The concept of pathology has a built-in normative character. An individual (or a state) is pathological if and only if it is not normal, that is, if it fails to be as an individual (or a state) of that sort ought to be. In other words, a pathological individual (or state) is an individual (or state) that does not conform to the standards to which all the individuals (or states) falling under its very sortal concept must conform. When applied to mental disorders, this view entails that the concept of psychopathology has a normative character. A human being is psychopathic if and only if he fails to have the mental capacities that are normal for humans, that is, the mental capacities that humans ought to have. Human specific mental capacities include emotional responses to the environment, as well as perceptual and cognitive abilities. Let us call this the “received view of psychopathology.” The received view has two main implications concerning psychiatry. The first implication is that psychiatry is ethically relevant, in two respects. First, the results of psychopathology may help to define what is normal for humans, and thus psychiatry may help to determine ethical norms. Second, the psychiatric treatment of mental disorders rests on various assumptions concerning what is normal for humans, and thus psychiatry has profound ethical bearings. The second implication of the received view of psychopathology is what we could call the “universal treatment thesis.”

Evolutionary psychopharmacology, mental disorders, and ethical behavior / Canali, S.; De Anna, G.; Pani, L.. - (2006), pp. 97-120. [10.1017/CBO9780511498428.008]

Evolutionary psychopharmacology, mental disorders, and ethical behavior

Canali S.;De Anna G.;Pani L.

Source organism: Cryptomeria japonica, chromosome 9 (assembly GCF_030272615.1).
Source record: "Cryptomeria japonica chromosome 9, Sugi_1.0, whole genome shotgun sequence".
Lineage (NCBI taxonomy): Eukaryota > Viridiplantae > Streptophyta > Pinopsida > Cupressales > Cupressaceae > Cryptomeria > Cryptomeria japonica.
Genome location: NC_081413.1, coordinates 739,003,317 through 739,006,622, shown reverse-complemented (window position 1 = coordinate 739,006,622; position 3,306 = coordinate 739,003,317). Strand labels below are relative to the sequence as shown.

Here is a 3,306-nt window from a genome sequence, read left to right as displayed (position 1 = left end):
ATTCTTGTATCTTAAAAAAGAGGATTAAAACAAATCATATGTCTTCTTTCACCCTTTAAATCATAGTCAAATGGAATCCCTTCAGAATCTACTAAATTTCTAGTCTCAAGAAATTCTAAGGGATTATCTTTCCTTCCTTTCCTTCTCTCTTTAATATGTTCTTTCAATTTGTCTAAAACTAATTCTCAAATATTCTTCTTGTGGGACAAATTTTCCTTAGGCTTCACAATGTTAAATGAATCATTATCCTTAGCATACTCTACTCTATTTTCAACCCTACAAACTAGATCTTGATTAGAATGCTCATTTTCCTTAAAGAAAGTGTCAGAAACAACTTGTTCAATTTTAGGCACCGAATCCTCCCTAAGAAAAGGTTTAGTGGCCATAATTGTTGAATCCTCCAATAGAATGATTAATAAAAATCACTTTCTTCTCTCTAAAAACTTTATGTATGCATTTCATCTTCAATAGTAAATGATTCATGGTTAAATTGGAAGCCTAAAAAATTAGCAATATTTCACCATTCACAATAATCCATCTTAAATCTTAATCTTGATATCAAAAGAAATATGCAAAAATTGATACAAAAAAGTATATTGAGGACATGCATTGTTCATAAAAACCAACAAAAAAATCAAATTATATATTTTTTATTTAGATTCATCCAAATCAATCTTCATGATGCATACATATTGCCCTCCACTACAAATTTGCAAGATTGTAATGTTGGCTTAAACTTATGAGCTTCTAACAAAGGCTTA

2006

Abstract

The concept of pathology has a built-in normative character. An individual (or a state) is pathological if and only if it is not normal, that is, if it fails to be as an individual (or a state) of that sort ought to be. In other words, a pathological individual (or state) is an individual (or state) that does not conform to the standards to which all the individuals (or states) falling under its very sortal concept must conform. When applied to mental disorders, this view entails that the concept of psychopathology has a normative character. A human being is psychopathic if and only if he fails to have the mental capacities that are normal for humans, that is, the mental capacities that humans ought to have. Human specific mental capacities include emotional responses to the environment, as well as perceptual and cognitive abilities. Let us call this the “received view of psychopathology.” The received view has two main implications concerning psychiatry. The first implication is that psychiatry is ethically relevant, in two respects. First, the results of psychopathology may help to define what is normal for humans, and thus psychiatry may help to determine ethical norms. Second, the psychiatric treatment of mental disorders rests on various assumptions concerning what is normal for humans, and thus psychiatry has profound ethical bearings. The second implication of the received view of psychopathology is what we could call the “universal treatment thesis.”
Evolutionary Ethics and Contemporary Biology
9780521856294
Cambridge University Press
Evolutionary psychopharmacology, mental disorders, and ethical behavior / Canali, S.; De Anna, G.; Pani, L.. - (2006), pp. 97-120. [10.1017/CBO9780511498428.008]
Canali, S.; De Anna, G.; Pani, L.
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Utilizza questo identificativo per citare o creare un link a questo documento: http://hdl.handle.net/11380/1212071
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